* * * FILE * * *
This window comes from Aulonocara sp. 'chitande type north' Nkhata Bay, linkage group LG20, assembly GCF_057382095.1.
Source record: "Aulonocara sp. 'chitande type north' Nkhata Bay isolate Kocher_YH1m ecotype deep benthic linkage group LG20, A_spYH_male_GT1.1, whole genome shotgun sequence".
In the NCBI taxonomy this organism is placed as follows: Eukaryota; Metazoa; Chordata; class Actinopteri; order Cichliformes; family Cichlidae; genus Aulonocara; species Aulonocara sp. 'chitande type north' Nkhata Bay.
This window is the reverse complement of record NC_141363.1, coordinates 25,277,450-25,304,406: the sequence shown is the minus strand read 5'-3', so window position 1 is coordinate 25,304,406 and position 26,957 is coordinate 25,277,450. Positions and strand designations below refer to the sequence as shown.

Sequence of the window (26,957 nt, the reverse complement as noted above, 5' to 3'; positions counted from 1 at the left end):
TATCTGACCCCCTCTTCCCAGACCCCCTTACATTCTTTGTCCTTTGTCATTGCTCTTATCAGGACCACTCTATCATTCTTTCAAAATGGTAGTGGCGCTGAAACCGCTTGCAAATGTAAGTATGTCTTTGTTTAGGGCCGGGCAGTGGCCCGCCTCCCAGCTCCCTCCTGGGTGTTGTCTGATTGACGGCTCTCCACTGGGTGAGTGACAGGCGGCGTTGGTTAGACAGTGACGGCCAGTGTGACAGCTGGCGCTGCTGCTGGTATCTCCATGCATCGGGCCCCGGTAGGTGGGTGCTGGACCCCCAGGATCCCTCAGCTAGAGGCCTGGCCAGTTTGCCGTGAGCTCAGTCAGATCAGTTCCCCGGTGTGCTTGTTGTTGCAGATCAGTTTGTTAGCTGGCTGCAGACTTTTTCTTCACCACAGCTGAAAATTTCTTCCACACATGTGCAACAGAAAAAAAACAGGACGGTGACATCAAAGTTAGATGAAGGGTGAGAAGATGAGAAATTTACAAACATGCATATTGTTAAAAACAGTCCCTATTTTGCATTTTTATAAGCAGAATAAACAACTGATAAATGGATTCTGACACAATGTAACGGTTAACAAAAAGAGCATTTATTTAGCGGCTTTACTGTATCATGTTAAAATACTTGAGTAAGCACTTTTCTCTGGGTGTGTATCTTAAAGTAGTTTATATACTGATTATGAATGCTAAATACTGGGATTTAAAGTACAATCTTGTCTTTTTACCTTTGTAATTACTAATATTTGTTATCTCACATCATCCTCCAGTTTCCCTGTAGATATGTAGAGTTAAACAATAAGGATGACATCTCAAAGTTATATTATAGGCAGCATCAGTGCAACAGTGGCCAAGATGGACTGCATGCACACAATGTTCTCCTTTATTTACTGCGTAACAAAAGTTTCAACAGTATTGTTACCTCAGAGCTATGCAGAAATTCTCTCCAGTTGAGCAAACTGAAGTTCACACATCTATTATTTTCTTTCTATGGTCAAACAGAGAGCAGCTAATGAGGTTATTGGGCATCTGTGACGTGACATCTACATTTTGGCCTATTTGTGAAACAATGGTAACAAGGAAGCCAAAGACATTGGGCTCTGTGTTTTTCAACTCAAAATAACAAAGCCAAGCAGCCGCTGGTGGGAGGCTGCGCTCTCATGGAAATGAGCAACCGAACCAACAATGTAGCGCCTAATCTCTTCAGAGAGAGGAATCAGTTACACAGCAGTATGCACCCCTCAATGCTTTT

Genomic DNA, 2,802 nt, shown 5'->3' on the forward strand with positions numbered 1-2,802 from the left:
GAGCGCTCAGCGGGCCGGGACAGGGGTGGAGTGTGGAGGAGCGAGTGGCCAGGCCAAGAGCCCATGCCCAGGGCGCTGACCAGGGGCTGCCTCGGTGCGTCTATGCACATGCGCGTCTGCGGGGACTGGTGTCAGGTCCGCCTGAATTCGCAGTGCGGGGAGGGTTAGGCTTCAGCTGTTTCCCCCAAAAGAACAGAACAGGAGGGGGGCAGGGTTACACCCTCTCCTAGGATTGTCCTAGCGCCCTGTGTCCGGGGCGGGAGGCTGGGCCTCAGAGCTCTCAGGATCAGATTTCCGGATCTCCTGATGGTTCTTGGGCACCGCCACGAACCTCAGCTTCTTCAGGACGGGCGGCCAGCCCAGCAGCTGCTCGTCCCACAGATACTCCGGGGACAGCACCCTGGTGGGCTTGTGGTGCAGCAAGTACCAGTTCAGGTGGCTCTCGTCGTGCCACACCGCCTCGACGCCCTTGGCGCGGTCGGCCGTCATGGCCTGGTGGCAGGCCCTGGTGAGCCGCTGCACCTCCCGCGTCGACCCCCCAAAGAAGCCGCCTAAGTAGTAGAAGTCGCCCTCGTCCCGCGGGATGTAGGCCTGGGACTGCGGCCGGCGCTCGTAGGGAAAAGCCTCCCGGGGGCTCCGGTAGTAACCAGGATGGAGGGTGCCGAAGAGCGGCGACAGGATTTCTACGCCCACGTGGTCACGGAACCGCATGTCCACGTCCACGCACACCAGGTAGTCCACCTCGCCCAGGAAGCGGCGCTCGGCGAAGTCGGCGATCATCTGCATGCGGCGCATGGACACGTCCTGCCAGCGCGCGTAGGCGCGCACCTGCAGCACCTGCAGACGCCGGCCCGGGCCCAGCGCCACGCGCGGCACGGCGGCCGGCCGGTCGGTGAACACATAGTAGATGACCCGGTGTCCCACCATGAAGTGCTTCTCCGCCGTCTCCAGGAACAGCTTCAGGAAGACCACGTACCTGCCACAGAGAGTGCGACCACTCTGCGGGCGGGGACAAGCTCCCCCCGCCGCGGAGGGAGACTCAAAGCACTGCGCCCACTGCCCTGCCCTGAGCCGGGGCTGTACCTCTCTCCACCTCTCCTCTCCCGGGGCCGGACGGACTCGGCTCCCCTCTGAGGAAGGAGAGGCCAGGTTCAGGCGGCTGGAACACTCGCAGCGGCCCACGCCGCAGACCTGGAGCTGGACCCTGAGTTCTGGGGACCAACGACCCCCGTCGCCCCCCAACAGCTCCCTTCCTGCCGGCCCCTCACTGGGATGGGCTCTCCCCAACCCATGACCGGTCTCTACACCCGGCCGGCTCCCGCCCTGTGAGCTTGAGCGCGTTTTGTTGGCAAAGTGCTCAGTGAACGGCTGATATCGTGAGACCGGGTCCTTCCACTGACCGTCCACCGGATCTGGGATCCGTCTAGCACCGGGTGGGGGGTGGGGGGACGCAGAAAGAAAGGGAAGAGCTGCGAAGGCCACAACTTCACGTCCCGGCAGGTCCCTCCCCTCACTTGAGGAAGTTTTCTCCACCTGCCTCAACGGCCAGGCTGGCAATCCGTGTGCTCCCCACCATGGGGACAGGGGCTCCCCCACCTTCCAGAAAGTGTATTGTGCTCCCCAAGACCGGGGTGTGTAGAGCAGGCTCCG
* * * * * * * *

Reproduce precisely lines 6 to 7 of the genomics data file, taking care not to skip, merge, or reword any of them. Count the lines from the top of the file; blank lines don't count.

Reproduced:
TATCTGACCCCCTCTTCCCAGACCCCCTTACATTCTTTGTCCTTTGTCATTGCTCTTATCAGGACCACTCTATCATTCTTTCAAAATGGTAGTGGCGCTGAAACCGCTTGCAAATGTAAGTATGTCTTTGTTTAGGGCCGGGCAGTGGCCCGCCTCCCAGCTCCCTCCTGGGTGTTGTCTGATTGACGGCTCTCCACTGGGTGAGTGACAGGCGGCGTTGGTTAGACAGTGACGGCCAGTGTGACAGCTGGCGCTGCTGCTGGTATCTCCATGCATCGGGCCCCGGTAGGTGGGTGCTGGACCCCCAGGATCCCTCAGCTAGAGGCCTGGCCAGTTTGCCGTGAGCTCAGTCAGATCAGTTCCCCGGTGTGCTTGTTGTTGCAGATCAGTTTGTTAGCTGGCTGCAGACTTTTTCTTCACCACAGCTGAAAATTTCTTCCACACATGTGCAACAGAAAAAAAACAGGACGGTGACATCAAAGTTAGATGAAGGGTGAGAAGATGAGAAATTTACAAACATGCATATTGTTAAAAACAGTCCCTATTTTGCATTTTTATAAGCAGAATAAACAACTGATAAATGGATTCTGACACAATGTAACGGTTAACAAAAAGAGCATTTATTTAGCGGCTTTACTGTATCATGTTAAAATACTTGAGTAAGCACTTTTCTCTGGGTGTGTATCTTAAAGTAGTTTATATACTGATTATGAATGCTAAATACTGGGATTTAAAGTACAATCTTGTCTTTTTACCTTTGTAATTACTAATATTTGTTATCTCACATCATCCTCCAGTTTCCCTGTAGATATGTAGAGTTAAACAATAAGGATGACATCTCAAAGTTATATTATAGGCAGCATCAGTGCAACAGTGGCCAAGATGGACTGCATGCACACAATGTTCTCCTTTATTTACTGCGTAACAAAAGTTTCAACAGTATTGTTACCTCAGAGCTATGCAGAAATTCTCTCCAGTTGAGCAAACTGAAGTTCACACATCTATTATTTTCTTTCTATGGTCAAACAGAGAGCAGCTAATGAGGTTATTGGGCATCTGTGACGTGACATCTACATTTTGGCCTATTTGTGAAACAATGGTAACAAGGAAGCCAAAGACATTGGGCTCTGTGTTTTTCAACTCAAAATAACAAAGCCAAGCAGCCGCTGGTGGGAGGCTGCGCTCTCATGGAAATGAGCAACCGAACCAACAATGTAGCGCCTAATCTCTTCAGAGAGAGGAATCAGTTACACAGCAGTATGCACCCCTCAATGCTTTT

Genomic DNA, 2,802 nt, shown 5'->3' on the forward strand with positions numbered 1-2,802 from the left: